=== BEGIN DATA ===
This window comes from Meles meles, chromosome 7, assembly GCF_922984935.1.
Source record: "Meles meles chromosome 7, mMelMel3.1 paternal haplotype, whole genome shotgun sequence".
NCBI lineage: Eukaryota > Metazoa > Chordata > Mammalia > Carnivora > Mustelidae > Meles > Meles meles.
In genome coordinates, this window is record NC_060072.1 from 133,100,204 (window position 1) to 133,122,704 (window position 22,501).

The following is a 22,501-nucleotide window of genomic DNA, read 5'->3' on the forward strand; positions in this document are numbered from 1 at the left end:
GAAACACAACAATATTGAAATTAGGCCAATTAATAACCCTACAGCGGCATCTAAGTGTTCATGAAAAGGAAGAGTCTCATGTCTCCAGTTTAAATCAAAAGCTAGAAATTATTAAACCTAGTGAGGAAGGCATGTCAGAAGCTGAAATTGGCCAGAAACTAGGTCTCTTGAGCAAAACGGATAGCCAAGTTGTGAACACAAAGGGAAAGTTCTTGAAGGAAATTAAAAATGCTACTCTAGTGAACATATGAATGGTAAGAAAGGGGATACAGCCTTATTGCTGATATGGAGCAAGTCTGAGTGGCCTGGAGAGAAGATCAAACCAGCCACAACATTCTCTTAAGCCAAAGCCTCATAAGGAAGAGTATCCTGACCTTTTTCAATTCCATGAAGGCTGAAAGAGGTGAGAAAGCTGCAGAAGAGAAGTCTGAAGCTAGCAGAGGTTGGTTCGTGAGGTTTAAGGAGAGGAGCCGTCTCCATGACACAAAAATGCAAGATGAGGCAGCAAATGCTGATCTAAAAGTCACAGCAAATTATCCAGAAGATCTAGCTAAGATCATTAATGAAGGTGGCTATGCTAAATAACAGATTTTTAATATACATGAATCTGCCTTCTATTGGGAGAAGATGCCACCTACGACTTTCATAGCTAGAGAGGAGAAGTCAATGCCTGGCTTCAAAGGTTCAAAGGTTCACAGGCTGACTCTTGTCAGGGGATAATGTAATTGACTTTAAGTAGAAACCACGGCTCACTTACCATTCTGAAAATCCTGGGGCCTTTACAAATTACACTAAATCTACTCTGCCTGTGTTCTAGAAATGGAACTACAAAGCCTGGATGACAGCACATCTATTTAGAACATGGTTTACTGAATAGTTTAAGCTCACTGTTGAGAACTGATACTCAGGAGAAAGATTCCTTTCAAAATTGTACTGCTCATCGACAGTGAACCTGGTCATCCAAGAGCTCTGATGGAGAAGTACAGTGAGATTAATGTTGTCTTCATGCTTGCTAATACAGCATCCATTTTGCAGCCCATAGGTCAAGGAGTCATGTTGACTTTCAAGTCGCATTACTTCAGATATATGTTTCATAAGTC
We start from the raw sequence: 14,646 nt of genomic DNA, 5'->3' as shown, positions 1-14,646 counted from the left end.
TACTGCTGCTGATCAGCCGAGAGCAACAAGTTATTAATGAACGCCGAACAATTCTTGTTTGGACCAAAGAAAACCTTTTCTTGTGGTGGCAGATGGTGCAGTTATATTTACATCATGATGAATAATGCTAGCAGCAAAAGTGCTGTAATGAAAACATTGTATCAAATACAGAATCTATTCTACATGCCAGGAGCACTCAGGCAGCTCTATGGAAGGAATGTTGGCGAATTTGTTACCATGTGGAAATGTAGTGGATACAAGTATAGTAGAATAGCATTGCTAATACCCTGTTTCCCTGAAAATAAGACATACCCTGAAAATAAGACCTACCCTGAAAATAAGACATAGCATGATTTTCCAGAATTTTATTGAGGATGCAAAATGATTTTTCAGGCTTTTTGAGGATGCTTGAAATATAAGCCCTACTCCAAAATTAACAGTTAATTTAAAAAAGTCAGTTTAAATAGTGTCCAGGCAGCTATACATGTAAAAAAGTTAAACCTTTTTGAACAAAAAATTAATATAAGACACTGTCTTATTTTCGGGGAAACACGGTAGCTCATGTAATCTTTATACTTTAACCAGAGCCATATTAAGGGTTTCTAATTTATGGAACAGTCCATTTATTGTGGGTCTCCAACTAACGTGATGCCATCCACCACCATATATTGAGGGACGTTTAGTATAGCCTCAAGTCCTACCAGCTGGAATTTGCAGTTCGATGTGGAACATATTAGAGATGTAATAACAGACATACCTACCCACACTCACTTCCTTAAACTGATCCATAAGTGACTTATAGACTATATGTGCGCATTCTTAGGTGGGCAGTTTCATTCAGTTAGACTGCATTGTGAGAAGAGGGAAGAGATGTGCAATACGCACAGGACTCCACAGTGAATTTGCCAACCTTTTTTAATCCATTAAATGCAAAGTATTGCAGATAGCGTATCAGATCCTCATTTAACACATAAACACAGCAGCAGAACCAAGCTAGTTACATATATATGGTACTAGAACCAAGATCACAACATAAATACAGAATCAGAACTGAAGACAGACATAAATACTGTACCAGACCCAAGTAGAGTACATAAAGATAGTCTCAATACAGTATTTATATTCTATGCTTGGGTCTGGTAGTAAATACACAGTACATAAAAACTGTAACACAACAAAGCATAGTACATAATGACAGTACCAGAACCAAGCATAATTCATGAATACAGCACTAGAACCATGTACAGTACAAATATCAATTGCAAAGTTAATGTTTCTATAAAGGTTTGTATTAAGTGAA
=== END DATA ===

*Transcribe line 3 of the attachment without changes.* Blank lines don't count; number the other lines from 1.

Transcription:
NCBI lineage: Eukaryota > Metazoa > Chordata > Mammalia > Carnivora > Mustelidae > Meles > Meles meles.